Would you let Foucault or Derrida treat your cancer?

Martin Rundkvist has discovered a peculiar little paper. It’s titled “Deconstructing the evidence-based discourse in health sciences: truth, power and fascism”, and here’s part of the abstract:

Background Drawing on the work of the late French philosophers Deleuze and
Guattari, the objective of this paper is to demonstrate that the evidence-based movement
in the health sciences is outrageously exclusionary and dangerously normative with regards
to scientific knowledge. As such, we assert that the evidence-based movement in health
sciences constitutes a good example of microfascism at play in the contemporary scientific
arena.

Objective The philosophical work of Deleuze and Guattari proves to be useful in showing
how health sciences are colonised (territorialised) by an all-encompassing scientific research
paradigm — that of post-positivism — but also and foremost in showing the process by
which a dominant ideology comes to exclude alternative forms of knowledge, therefore
acting as a fascist structure.

It’s a paper that objects to the hegemony of EBM. That’s “Evidence Based Medicine” to you and me. The authors also resent the reliance on RCT—Randomized Clinical Trials. This is so strange that I had to read the whole thing.

Yes, I actually did.

And, you know, there actually is a teeny-tiny germ of a worthwhile idea imbedded in it. It’s sloshing about in the midst of a lot of impenetrable jargon, misplaced complaints about reliance on that horrid bug-a-boo, “evidence,” and worst of all, utterly outrageous accusations of fascism and references to Hitler and Mussolini, and talk about terror and totalitarian violence. It’s a bit overblown, but here’s one interesting point:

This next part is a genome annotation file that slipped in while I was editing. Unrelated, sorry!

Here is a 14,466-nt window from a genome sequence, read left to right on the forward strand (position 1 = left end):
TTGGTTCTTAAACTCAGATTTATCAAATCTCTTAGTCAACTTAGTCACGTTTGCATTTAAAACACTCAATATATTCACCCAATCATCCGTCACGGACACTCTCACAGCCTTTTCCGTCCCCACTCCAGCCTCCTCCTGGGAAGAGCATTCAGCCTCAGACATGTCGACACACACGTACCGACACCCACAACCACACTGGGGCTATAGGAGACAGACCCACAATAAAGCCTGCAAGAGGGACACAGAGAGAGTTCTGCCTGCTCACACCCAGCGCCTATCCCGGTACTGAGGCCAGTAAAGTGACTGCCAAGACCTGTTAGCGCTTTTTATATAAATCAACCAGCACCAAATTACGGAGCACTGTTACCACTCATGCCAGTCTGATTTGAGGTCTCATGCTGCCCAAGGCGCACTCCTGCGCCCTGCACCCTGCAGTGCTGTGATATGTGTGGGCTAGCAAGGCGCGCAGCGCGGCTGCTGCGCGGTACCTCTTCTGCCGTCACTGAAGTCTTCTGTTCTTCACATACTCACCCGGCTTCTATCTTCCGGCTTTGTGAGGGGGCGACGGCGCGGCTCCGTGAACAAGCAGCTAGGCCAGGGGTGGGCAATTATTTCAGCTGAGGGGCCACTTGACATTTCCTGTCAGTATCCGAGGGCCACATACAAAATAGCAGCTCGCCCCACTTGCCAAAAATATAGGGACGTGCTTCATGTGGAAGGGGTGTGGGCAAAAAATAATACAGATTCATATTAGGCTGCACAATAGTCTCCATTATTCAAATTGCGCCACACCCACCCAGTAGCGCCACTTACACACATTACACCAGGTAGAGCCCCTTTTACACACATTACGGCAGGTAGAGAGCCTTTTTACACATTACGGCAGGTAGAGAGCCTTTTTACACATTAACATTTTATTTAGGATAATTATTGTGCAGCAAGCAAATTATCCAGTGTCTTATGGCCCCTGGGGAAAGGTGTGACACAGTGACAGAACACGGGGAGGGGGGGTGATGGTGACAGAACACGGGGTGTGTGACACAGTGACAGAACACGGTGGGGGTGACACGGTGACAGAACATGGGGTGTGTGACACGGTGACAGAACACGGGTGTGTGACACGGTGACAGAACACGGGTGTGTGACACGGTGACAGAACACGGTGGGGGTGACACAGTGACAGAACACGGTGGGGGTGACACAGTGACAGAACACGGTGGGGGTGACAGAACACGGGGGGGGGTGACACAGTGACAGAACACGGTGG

Of course, we do not wish to deny the material and objective existence of the world [that’s a relief, since he had just finished complaining about the people who are wedded to ‘evidence’], but would suggest, rather, that our relation to the world and to others is always mediated, never direct or wholly transparent. Indeed, the sociocultural forms of this mediation would play a large part in the way the world appears as full of significance. Empirical facts alone are quantities that eclipse our qualitative and vital being-in-the-world. For example, how should a woman assign meaning to the diagnosis she just received that, genetically, she has a 40% probability of developing breast cancer in her lifetime? What will this number mean in real terms, when she is asked to evaluate the meaning of such personal risk in the context of her entire life, a life whose value and duration are themselves impossible factors in the equation?

That’s actually useful to think about. Unfortunately, the ultimate grand failing of this paper is that it doesn’t present much thought about the questions, and proposes absolutely nothing to complement or replace that ol’ Evidence Based Medicine…the only message I got out of it was that the authors felt like complaining about those mean doctors and granting agencies that demand evidence for treatments.